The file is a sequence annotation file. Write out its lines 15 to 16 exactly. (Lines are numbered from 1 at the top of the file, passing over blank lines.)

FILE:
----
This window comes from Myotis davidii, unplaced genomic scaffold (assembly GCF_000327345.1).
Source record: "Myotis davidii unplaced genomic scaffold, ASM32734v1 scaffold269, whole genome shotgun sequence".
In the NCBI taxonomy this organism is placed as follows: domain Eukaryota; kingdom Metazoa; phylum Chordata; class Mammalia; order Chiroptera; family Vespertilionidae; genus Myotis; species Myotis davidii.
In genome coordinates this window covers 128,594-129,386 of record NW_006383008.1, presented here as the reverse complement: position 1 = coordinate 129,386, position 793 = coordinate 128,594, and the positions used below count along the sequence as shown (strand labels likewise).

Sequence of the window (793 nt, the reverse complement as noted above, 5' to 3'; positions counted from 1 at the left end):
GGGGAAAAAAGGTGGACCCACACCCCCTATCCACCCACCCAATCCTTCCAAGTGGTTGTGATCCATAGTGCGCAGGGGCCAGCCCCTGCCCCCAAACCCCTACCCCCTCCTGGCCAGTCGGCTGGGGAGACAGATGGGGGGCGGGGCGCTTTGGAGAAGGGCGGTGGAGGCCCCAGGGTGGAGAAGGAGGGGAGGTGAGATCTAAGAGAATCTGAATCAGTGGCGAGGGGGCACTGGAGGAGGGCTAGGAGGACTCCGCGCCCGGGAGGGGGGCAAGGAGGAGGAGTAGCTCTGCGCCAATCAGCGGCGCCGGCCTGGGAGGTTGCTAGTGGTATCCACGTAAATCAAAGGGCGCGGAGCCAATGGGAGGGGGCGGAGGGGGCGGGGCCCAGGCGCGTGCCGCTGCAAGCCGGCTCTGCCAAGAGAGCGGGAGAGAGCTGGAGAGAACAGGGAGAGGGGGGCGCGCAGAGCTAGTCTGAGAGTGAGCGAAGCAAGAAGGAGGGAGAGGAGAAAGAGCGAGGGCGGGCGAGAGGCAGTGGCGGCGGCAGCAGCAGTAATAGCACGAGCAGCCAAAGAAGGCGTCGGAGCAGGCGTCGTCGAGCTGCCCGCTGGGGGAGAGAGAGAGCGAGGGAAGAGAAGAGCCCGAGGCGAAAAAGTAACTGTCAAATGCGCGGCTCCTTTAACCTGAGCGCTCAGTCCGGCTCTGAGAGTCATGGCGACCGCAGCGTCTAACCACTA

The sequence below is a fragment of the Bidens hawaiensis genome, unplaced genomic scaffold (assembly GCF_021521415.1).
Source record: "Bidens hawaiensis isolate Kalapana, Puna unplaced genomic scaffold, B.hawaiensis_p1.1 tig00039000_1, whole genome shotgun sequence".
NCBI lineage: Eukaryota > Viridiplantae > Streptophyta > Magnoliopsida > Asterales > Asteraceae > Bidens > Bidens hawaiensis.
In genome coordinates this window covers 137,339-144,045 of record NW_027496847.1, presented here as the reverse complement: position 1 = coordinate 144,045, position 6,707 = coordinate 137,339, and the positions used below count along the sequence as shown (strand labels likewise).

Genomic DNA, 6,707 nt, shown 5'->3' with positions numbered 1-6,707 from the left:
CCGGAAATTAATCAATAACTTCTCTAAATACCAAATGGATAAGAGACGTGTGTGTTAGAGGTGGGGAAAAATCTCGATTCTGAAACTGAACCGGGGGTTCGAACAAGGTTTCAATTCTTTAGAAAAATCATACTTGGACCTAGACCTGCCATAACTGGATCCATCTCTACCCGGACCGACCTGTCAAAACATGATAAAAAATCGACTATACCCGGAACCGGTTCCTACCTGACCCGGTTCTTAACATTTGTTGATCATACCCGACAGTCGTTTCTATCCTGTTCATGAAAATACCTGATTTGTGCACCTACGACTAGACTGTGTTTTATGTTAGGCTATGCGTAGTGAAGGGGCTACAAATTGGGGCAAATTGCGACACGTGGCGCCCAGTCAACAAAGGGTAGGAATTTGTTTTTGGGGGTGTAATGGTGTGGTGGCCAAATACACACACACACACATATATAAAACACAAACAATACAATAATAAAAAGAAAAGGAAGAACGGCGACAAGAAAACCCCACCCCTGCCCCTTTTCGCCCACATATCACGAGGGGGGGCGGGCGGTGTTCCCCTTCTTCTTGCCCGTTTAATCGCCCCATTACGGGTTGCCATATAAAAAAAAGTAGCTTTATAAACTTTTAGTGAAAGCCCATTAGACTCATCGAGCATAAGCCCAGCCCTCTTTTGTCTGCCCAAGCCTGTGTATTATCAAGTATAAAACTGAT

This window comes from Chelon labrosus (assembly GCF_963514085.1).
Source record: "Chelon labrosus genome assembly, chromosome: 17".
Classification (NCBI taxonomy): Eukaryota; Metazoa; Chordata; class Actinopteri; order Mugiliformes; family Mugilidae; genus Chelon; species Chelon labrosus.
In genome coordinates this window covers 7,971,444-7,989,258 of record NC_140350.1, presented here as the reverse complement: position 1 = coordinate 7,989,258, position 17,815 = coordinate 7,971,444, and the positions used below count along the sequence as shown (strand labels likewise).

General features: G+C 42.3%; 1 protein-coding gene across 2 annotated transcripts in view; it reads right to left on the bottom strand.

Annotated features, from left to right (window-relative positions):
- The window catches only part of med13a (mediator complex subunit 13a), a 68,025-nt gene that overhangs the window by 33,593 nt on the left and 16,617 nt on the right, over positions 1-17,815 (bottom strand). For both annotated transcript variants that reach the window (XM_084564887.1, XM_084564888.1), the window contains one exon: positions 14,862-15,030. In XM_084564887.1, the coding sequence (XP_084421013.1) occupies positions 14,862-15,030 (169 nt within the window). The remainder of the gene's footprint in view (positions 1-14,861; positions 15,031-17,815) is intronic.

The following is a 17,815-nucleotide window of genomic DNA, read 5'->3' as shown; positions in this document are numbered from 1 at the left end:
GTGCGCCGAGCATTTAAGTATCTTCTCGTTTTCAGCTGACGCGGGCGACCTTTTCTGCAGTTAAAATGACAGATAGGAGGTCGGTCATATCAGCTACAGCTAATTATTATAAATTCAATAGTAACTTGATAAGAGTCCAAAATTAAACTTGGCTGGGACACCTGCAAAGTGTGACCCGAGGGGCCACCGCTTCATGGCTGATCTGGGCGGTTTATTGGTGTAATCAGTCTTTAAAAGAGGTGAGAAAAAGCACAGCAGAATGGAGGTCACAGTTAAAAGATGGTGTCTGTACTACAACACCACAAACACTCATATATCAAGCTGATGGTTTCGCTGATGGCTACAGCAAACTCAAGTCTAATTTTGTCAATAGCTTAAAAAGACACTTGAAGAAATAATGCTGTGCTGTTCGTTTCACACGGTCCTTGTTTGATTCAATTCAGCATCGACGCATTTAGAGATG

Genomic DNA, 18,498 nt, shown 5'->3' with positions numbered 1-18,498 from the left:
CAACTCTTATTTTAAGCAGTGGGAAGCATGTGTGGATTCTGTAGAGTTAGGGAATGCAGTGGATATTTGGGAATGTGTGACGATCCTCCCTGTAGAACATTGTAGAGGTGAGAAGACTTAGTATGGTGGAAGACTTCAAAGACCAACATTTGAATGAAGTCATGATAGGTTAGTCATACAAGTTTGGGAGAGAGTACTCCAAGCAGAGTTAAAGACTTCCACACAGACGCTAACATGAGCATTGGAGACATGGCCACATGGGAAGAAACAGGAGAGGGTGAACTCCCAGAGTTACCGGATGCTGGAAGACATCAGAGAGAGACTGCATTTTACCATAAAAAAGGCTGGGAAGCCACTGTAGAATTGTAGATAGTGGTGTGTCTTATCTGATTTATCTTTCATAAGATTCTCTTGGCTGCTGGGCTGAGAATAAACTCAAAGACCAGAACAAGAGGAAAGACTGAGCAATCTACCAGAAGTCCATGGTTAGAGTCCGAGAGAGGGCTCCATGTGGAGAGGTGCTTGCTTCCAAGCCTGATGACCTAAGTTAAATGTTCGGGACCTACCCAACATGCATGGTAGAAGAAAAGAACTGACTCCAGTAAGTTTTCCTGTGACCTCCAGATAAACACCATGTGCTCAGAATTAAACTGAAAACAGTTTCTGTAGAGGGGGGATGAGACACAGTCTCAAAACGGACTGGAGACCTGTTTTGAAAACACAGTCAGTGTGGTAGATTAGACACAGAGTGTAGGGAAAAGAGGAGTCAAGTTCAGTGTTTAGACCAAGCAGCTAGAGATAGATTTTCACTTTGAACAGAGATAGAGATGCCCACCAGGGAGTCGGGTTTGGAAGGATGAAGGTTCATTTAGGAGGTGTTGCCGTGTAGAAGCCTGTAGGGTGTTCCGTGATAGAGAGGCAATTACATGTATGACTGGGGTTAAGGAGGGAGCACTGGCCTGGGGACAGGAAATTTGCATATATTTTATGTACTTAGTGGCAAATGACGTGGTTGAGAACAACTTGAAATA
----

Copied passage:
Classification (NCBI taxonomy): Eukaryota; Metazoa; Chordata; class Actinopteri; order Mugiliformes; family Mugilidae; genus Chelon; species Chelon labrosus.
In genome coordinates this window covers 7,971,444-7,989,258 of record NC_140350.1, presented here as the reverse complement: position 1 = coordinate 7,989,258, position 17,815 = coordinate 7,971,444, and the positions used below count along the sequence as shown (strand labels likewise).